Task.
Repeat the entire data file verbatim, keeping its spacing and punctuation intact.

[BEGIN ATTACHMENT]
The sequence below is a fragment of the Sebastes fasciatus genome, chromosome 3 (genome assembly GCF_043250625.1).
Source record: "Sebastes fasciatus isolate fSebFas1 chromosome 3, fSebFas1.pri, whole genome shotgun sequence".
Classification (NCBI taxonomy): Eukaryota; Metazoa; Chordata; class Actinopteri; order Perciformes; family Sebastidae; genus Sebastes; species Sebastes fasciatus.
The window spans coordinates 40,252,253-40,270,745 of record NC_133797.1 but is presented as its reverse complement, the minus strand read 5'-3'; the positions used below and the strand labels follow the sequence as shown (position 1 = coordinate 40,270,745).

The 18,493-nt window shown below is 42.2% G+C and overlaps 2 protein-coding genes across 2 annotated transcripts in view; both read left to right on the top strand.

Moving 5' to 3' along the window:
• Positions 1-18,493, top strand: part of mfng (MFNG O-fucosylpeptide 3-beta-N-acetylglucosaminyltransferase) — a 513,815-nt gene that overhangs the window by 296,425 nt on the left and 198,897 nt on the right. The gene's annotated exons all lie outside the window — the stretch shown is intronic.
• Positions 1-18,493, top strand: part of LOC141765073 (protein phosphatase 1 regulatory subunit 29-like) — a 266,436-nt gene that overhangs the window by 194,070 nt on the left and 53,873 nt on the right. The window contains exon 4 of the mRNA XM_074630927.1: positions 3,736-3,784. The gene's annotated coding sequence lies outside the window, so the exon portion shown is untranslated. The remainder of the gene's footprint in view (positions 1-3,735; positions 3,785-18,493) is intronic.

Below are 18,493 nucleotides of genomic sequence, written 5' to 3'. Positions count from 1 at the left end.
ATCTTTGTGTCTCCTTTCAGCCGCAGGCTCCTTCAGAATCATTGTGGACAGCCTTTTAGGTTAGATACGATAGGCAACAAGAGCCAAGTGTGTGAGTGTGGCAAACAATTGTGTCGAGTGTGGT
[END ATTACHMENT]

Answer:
The sequence below is a fragment of the Sebastes fasciatus genome, chromosome 3 (genome assembly GCF_043250625.1).
Source record: "Sebastes fasciatus isolate fSebFas1 chromosome 3, fSebFas1.pri, whole genome shotgun sequence".
Classification (NCBI taxonomy): Eukaryota; Metazoa; Chordata; class Actinopteri; order Perciformes; family Sebastidae; genus Sebastes; species Sebastes fasciatus.
The window spans coordinates 40,252,253-40,270,745 of record NC_133797.1 but is presented as its reverse complement, the minus strand read 5'-3'; the positions used below and the strand labels follow the sequence as shown (position 1 = coordinate 40,270,745).

The 18,493-nt window shown below is 42.2% G+C and overlaps 2 protein-coding genes across 2 annotated transcripts in view; both read left to right on the top strand.

Moving 5' to 3' along the window:
• Positions 1-18,493, top strand: part of mfng (MFNG O-fucosylpeptide 3-beta-N-acetylglucosaminyltransferase) — a 513,815-nt gene that overhangs the window by 296,425 nt on the left and 198,897 nt on the right. The gene's annotated exons all lie outside the window — the stretch shown is intronic.
• Positions 1-18,493, top strand: part of LOC141765073 (protein phosphatase 1 regulatory subunit 29-like) — a 266,436-nt gene that overhangs the window by 194,070 nt on the left and 53,873 nt on the right. The window contains exon 4 of the mRNA XM_074630927.1: positions 3,736-3,784. The gene's annotated coding sequence lies outside the window, so the exon portion shown is untranslated. The remainder of the gene's footprint in view (positions 1-3,735; positions 3,785-18,493) is intronic.

Below are 18,493 nucleotides of genomic sequence, written 5' to 3'. Positions count from 1 at the left end.
ATCTTTGTGTCTCCTTTCAGCCGCAGGCTCCTTCAGAATCATTGTGGACAGCCTTTTAGGTTAGATACGATAGGCAACAAGAGCCAAGTGTGTGAGTGTGGCAAACAATTGTGTCGAGTGTGGT